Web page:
16-01-06 Revista de Prensa
by Sean Fennessey
The Life Aquatic Studio Sessions featuring Seu Jorge
There's this guy who crawls onto my subway car on my way home from work every now and again. A loud, scraggly man, he always blares, "Ladies and gentlemen, may I please have a minute of your time." This is absolutely not a question, and he is certainly not a polite person. He has no legs, nor a wheelchair. He has an acoustic guitar strapped to his back and insists on performing a song. He'll keenly request a wink-wink donation if his tune rocks your world. This man, who we can call Studebaker for the sake of identification, sings very popular, well-known songs like "...Baby One More Time" and "More Than a Feeling" and "Bootylicious". But he replaces them with his own stoopid-clever lyrics that highlight his plight. "Subway car, can you handle this? No. 6 Line can you handle this? America, can you handle this? I don't think you can handle this!" He's a great guy; I always give him a buck.
Seu Jorge's entrance to the hipster consciousness positioned him as something of a Studebaker. By now the tale of Jorge's re-fashioning of David Bowie's lyrics for his performance in Wes Anderson's The Life Aquatic is old hat-- a cute little DVD commentary story or bar stool chat point at Fat Baby. But his lyrical rejigger, coupled with the fact that he strips down every one of these Hunky Stardust-era glamthems into smoky bossa nova, makes him a regular subway hound. Every tune is a crusty, throaty delight. Unlike Jorge's album, CRU, from earlier in 2005, there's lots of joy in his voice. The windswept, acoustic production serves him well. "Ziggy Stardust" in particular opens him up to all sorts of wailing and gospelized hoots. The structure and chords are precisely the same. But he interweaves his own little guttural impudence onto as time-tested a chorus as I can recall. Even "Team Zissou", the lone original, has got a rollicking early Bowie at the Beeb vibe to it, all croons and crafts with his vocal range. The chorus rips soprano to alto, "Teeeeammmma Zee-suuuuuuu, underwater, I luhrve you."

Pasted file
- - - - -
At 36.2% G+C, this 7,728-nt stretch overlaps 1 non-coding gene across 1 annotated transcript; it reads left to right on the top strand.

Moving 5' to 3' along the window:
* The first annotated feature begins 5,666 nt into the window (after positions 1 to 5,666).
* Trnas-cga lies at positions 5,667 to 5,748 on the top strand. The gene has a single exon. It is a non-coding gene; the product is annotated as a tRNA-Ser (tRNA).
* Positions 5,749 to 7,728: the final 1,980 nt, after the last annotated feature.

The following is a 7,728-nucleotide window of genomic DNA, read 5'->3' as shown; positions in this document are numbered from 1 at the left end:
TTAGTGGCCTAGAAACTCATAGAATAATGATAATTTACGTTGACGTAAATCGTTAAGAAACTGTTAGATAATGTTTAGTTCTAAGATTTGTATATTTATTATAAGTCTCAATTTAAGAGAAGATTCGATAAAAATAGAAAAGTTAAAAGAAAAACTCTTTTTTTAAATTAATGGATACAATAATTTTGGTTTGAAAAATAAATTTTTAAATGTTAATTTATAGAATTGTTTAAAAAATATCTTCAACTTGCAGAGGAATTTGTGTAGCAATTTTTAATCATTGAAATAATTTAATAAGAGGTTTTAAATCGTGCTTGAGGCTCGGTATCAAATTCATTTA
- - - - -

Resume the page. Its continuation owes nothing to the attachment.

Yet at some point you've got to ask yourself what use you'll have for this record. The covers, while stirring, are never going to stack up with the originals. Jorge is an intriguing voice in a continually emerging Brazilian scene-- not quite a successor to Caetano Veloso or Gilberto Gil, but at least a wingman with a sharp eye for social distortion. The breathy CRU said as much. So this is not quite as monumental a release as you'd like to see from a talent like him. Still, as back porch BBQ music? A gem. Hell, I'd give Seu Jorge a buck if I saw him right now.
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